She calls it like she sees it and the outcome is a honest look at the act of sex, humans, obsession, and comfort zones.

Some others to highlight…

To Sleep in a Sea of Stars by Christopher Paolini is a very long book, which almost deterred me at first, but it moved pretty quickly. Like a lot of action-adventure stories it felt like the whole story was moving from place to place constantly and I don’t know that I could confidently pick out a “middle” but regardless I enjoyed the journey. Kira is an excellent narrator and relatable.

I fell hard for Ellery Adams’ mysteries this year. These are cozy and easy reads. While the happy ending is assured and the characters predictable, the mysteries themselves are complex and I’m often surprised by the culprits! Her novels are an excellent way to spend an evening leaving the world behind.

…and speaking of mysteries, it goes without saying that everything I read by Agatha Christie takes me to a new place and time. Clever beyond words. My favorite this year was Cards on the Table.

I try to make a point of reading some “classics” every year, some re-reads and some new to me. This year I read Pride and Prejudice by Jane Austen (a re-read), The Best of Isaac Asimov (probably only considered “classic” by nerds, but I care not for your judgements), and Fahrenheit 451 by Ray Bradbury. The Asimov collection starts in his early(ish) life as an author, the first story being published in 1939 and spanning some work through the 1970s. I hadn’t read any of these before. In particular, in the early works, it was notable that the only female characters were wives, whereas in some of his later novels characters like Susan Calvin were instrumental. That said his creativity, clever but simple wit, and mastery of the human condition shines through. True “before it’s time” classic science fiction.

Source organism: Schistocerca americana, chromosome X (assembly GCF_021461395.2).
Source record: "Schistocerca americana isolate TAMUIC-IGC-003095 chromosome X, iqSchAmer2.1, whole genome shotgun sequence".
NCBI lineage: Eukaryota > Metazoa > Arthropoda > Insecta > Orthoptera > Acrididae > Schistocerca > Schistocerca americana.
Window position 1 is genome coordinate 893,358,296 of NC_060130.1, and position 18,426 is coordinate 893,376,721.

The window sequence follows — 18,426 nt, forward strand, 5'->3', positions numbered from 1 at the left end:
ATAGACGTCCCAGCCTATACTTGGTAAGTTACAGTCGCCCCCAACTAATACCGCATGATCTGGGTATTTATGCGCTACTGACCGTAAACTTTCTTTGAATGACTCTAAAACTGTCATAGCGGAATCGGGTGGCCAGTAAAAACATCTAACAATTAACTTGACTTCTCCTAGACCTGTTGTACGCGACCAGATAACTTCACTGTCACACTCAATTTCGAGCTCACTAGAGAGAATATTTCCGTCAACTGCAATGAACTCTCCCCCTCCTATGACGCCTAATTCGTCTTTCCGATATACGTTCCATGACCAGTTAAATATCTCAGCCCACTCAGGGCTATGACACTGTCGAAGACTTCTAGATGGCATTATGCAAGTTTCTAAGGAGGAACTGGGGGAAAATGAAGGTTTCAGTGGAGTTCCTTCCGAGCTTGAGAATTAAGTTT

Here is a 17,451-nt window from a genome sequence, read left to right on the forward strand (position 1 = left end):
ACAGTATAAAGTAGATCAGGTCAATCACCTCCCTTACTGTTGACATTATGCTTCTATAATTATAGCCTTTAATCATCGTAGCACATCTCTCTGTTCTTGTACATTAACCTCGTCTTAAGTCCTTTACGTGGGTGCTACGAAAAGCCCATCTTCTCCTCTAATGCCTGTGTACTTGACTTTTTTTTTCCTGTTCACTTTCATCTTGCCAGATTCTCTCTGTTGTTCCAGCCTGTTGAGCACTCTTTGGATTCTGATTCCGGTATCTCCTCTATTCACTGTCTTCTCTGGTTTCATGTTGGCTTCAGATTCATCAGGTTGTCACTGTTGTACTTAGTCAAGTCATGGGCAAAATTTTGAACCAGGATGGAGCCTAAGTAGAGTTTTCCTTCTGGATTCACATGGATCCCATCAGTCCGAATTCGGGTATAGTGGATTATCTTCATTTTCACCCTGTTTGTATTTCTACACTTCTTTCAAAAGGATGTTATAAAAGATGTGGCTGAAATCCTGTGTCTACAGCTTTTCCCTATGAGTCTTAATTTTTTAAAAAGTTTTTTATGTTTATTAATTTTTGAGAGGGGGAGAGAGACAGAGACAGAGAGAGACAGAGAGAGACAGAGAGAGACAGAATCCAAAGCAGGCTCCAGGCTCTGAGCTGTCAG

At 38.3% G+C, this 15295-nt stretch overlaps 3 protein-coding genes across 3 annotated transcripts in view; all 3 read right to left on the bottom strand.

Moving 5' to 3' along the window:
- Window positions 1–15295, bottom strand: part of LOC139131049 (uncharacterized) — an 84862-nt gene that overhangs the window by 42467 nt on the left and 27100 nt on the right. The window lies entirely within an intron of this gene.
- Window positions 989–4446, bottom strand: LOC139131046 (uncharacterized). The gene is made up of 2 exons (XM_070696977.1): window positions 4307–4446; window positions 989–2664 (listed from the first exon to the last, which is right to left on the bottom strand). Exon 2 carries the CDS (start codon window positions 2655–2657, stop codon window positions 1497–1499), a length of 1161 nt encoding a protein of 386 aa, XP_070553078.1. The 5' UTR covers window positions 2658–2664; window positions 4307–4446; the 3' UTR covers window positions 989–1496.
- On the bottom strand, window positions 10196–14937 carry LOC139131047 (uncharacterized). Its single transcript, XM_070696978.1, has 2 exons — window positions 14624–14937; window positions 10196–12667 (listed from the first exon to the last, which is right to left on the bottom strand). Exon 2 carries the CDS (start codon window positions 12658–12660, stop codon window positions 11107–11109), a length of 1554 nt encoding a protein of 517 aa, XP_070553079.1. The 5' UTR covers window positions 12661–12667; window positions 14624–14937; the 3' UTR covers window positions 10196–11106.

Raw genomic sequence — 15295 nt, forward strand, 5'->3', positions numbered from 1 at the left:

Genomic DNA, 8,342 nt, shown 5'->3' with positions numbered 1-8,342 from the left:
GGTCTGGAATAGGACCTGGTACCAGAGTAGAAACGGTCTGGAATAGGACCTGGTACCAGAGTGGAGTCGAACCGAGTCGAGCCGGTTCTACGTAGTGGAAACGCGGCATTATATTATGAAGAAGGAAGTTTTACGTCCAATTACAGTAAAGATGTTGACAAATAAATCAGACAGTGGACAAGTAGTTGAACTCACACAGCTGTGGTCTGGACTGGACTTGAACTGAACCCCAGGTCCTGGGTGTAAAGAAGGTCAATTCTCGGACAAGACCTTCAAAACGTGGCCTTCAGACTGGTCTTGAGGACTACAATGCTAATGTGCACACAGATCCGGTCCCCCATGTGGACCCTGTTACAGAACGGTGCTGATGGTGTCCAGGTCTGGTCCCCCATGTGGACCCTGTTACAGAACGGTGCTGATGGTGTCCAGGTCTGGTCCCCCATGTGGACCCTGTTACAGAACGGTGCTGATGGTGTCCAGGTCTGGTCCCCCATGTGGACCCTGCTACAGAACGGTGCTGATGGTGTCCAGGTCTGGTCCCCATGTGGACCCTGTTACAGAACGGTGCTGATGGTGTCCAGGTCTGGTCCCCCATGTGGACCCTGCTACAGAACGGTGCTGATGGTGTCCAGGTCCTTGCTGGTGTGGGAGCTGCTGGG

Fahrenheit 451 is one of those American classics I swore I had probably read in high school lit, but after listening for a hour, I knew I hadn’t. It’s classic dystopian science fiction and every other page is a remarkable quote or takeaway. Tim Robbins narration was intense, rapid, and moving.

On The Edge by Ilona Andrews – The Ilona Andrews team always craft a complex mystery with remarkable world building. I found the first chapter and this one to be a bit too wordy and full of set up but eventually got into it. The book covers though? They’re embarrassing (I usually check these out from the library instead of on my Kindle) especially when the mystery is good and the romance is so secondary to the plot. 

Finally, this is probably the first year in the past five I haven’t included my favorite authors on this list – Neil Gaiman, Seanan McGuire, and Terry Pratchett (who is sadly deceased, but whose full catalog I have yet to complete). While I read some pieces of all of them this year, none were my favorites of theirs, though all still fantastic. That is to say, if I were trying to convince someone else to read them, the work of theirs I read in 2020 isn’t where I’d have them start so I omitted it here.

Full Pictorial List

I don’t want to do negative here, so I won’t call any titles out, but don’t consider the below covers endorsements. I read some real stinkers this year too.